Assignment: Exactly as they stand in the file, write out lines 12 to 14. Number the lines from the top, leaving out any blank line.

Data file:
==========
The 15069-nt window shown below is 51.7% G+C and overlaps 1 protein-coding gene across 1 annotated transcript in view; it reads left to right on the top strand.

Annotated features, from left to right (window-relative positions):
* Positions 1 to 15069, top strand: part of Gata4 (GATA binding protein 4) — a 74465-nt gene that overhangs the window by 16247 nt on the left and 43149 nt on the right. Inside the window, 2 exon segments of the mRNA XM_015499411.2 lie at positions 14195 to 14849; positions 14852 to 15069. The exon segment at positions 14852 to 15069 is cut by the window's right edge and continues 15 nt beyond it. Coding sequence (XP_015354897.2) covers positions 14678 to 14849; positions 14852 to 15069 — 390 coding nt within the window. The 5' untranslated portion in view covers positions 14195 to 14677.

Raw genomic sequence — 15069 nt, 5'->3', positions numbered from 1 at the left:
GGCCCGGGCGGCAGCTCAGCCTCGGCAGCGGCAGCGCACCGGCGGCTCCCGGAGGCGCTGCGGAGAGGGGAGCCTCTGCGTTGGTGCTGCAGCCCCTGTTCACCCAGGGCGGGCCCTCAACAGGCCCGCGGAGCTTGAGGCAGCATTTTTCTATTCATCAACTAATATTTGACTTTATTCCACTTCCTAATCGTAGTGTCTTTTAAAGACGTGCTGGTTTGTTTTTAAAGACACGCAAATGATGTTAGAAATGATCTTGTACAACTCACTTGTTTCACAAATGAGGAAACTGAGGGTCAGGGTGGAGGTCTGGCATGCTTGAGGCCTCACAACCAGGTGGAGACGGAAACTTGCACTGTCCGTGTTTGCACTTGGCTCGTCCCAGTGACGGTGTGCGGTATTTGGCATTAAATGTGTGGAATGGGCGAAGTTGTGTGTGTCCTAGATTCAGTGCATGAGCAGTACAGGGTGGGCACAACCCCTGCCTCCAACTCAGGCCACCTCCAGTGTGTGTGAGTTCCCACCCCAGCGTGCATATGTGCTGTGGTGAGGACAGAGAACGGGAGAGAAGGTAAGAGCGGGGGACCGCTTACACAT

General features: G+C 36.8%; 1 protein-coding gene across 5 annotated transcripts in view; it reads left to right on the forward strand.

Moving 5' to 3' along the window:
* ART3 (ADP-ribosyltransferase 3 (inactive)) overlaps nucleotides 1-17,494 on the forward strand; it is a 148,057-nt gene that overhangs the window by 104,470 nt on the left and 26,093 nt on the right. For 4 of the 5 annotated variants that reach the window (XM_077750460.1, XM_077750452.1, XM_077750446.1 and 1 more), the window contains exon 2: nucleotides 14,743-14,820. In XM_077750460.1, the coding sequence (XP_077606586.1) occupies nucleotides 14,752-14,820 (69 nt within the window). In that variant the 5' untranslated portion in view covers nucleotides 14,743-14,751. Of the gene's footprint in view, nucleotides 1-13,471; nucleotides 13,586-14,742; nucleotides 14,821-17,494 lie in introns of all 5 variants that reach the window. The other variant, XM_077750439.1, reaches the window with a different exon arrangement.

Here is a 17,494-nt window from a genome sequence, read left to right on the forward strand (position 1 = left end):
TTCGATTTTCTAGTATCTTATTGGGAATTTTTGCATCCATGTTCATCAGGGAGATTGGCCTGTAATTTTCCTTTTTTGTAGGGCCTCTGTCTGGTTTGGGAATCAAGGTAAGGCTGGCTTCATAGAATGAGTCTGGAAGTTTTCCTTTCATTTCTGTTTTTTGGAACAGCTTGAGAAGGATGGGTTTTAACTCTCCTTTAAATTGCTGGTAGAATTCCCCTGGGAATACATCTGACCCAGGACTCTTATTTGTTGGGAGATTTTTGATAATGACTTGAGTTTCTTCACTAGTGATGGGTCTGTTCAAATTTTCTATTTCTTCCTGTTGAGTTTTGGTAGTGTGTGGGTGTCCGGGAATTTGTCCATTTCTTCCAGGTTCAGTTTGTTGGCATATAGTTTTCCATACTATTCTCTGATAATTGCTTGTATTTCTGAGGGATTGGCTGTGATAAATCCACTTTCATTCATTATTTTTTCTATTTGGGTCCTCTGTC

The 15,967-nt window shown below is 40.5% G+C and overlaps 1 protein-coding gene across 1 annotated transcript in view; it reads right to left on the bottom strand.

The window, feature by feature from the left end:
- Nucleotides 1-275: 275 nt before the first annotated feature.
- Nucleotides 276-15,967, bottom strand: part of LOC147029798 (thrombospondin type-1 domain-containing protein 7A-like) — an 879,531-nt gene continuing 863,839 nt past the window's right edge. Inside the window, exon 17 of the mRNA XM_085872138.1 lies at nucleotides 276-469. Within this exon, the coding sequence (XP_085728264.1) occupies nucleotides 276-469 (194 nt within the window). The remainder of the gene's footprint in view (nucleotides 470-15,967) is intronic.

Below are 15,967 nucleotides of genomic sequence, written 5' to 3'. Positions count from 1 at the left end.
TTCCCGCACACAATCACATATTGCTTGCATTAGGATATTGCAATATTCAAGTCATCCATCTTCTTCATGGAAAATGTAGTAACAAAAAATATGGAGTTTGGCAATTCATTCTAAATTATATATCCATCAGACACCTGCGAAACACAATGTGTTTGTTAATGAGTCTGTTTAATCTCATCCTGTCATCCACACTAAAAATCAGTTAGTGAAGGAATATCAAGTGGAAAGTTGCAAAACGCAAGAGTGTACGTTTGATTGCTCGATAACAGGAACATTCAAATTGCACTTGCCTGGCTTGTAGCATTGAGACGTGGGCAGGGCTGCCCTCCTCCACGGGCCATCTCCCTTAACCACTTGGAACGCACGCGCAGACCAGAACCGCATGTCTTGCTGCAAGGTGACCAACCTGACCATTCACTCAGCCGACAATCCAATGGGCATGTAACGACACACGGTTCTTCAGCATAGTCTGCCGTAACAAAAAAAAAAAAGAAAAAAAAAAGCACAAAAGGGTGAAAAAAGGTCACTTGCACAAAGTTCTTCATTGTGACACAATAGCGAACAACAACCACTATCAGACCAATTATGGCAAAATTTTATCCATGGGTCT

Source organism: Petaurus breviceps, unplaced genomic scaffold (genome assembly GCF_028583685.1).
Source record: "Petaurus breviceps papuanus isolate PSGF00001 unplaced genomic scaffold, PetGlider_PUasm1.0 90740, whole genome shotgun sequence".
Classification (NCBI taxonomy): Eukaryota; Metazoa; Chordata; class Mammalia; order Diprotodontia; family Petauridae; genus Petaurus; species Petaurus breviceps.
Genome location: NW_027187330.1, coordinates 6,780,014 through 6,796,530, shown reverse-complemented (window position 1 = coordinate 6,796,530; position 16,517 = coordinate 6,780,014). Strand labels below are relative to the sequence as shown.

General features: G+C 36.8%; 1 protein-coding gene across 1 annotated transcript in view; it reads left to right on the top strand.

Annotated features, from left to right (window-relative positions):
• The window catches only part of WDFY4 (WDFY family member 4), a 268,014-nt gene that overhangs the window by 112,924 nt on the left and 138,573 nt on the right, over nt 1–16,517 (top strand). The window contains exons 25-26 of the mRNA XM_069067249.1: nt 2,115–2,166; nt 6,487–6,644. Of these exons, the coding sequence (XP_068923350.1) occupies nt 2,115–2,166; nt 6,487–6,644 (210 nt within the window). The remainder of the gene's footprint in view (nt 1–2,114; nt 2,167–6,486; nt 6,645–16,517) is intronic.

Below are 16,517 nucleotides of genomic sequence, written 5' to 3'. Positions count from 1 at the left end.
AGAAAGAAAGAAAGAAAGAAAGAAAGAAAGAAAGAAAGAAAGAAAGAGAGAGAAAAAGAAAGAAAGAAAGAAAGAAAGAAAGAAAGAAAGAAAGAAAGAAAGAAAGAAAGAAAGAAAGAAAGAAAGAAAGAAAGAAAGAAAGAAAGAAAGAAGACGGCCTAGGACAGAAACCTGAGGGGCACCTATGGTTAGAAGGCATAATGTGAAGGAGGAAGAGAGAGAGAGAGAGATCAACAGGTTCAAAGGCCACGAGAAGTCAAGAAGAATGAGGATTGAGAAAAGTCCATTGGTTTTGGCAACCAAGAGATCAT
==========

The window, feature by feature from the left end:
- Nucleotides 1-275: 275 nt before the first annotated feature.
- Nucleotides 276-15,967, bottom strand: part of LOC147029798 (thrombospondin type-1 domain-containing protein 7A-like) — an 879,531-nt gene continuing 863,839 nt past the window's right edge. Inside the window, exon 17 of the mRNA XM_085872138.1 lies at nucleotides 276-469. Within this exon, the coding sequence (XP_085728264.1) occupies nucleotides 276-469 (194 nt within the window). The remainder of the gene's footprint in view (nucleotides 470-15,967) is intronic.